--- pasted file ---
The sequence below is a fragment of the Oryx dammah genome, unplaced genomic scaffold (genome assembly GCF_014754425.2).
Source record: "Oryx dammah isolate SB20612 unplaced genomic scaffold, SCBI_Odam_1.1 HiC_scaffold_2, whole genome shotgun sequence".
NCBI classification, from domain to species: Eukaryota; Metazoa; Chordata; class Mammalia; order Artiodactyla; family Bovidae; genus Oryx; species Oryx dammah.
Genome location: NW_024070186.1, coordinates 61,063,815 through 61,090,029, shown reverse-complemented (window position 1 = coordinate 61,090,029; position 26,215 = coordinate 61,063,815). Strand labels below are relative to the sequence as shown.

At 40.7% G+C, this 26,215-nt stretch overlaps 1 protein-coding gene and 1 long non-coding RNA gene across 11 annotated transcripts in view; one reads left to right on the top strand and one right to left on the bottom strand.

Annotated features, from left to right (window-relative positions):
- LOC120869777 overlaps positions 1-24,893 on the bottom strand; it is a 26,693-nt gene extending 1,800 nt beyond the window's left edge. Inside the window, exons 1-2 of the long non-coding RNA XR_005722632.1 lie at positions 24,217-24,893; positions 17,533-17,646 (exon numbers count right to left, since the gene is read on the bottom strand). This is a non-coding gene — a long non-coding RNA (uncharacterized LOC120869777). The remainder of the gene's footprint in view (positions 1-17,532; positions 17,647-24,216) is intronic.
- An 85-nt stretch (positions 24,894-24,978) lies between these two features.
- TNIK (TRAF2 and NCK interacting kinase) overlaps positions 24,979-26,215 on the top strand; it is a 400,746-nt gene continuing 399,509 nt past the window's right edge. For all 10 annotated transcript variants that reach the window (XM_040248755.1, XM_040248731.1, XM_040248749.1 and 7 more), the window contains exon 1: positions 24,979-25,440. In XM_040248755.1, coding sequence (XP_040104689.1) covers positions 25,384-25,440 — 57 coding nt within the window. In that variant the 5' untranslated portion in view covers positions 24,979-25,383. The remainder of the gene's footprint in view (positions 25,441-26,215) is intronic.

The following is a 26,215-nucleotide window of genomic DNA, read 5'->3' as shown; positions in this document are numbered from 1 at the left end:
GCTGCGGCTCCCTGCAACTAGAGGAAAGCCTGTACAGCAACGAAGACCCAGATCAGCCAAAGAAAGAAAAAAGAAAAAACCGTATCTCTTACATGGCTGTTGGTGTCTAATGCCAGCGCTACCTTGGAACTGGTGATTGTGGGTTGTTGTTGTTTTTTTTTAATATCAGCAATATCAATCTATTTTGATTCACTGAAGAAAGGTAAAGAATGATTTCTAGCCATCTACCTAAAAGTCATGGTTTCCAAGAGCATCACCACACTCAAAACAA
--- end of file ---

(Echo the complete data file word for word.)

The sequence below is a fragment of the Oryx dammah genome, unplaced genomic scaffold (genome assembly GCF_014754425.2).
Source record: "Oryx dammah isolate SB20612 unplaced genomic scaffold, SCBI_Odam_1.1 HiC_scaffold_2, whole genome shotgun sequence".
NCBI classification, from domain to species: Eukaryota; Metazoa; Chordata; class Mammalia; order Artiodactyla; family Bovidae; genus Oryx; species Oryx dammah.
Genome location: NW_024070186.1, coordinates 61,063,815 through 61,090,029, shown reverse-complemented (window position 1 = coordinate 61,090,029; position 26,215 = coordinate 61,063,815). Strand labels below are relative to the sequence as shown.

At 40.7% G+C, this 26,215-nt stretch overlaps 1 protein-coding gene and 1 long non-coding RNA gene across 11 annotated transcripts in view; one reads left to right on the top strand and one right to left on the bottom strand.

Annotated features, from left to right (window-relative positions):
- LOC120869777 overlaps positions 1-24,893 on the bottom strand; it is a 26,693-nt gene extending 1,800 nt beyond the window's left edge. Inside the window, exons 1-2 of the long non-coding RNA XR_005722632.1 lie at positions 24,217-24,893; positions 17,533-17,646 (exon numbers count right to left, since the gene is read on the bottom strand). This is a non-coding gene — a long non-coding RNA (uncharacterized LOC120869777). The remainder of the gene's footprint in view (positions 1-17,532; positions 17,647-24,216) is intronic.
- An 85-nt stretch (positions 24,894-24,978) lies between these two features.
- TNIK (TRAF2 and NCK interacting kinase) overlaps positions 24,979-26,215 on the top strand; it is a 400,746-nt gene continuing 399,509 nt past the window's right edge. For all 10 annotated transcript variants that reach the window (XM_040248755.1, XM_040248731.1, XM_040248749.1 and 7 more), the window contains exon 1: positions 24,979-25,440. In XM_040248755.1, coding sequence (XP_040104689.1) covers positions 25,384-25,440 — 57 coding nt within the window. In that variant the 5' untranslated portion in view covers positions 24,979-25,383. The remainder of the gene's footprint in view (positions 25,441-26,215) is intronic.

The following is a 26,215-nucleotide window of genomic DNA, read 5'->3' as shown; positions in this document are numbered from 1 at the left end:
GCTGCGGCTCCCTGCAACTAGAGGAAAGCCTGTACAGCAACGAAGACCCAGATCAGCCAAAGAAAGAAAAAAGAAAAAACCGTATCTCTTACATGGCTGTTGGTGTCTAATGCCAGCGCTACCTTGGAACTGGTGATTGTGGGTTGTTGTTGTTTTTTTTTAATATCAGCAATATCAATCTATTTTGATTCACTGAAGAAAGGTAAAGAATGATTTCTAGCCATCTACCTAAAAGTCATGGTTTCCAAGAGCATCACCACACTCAAAACAA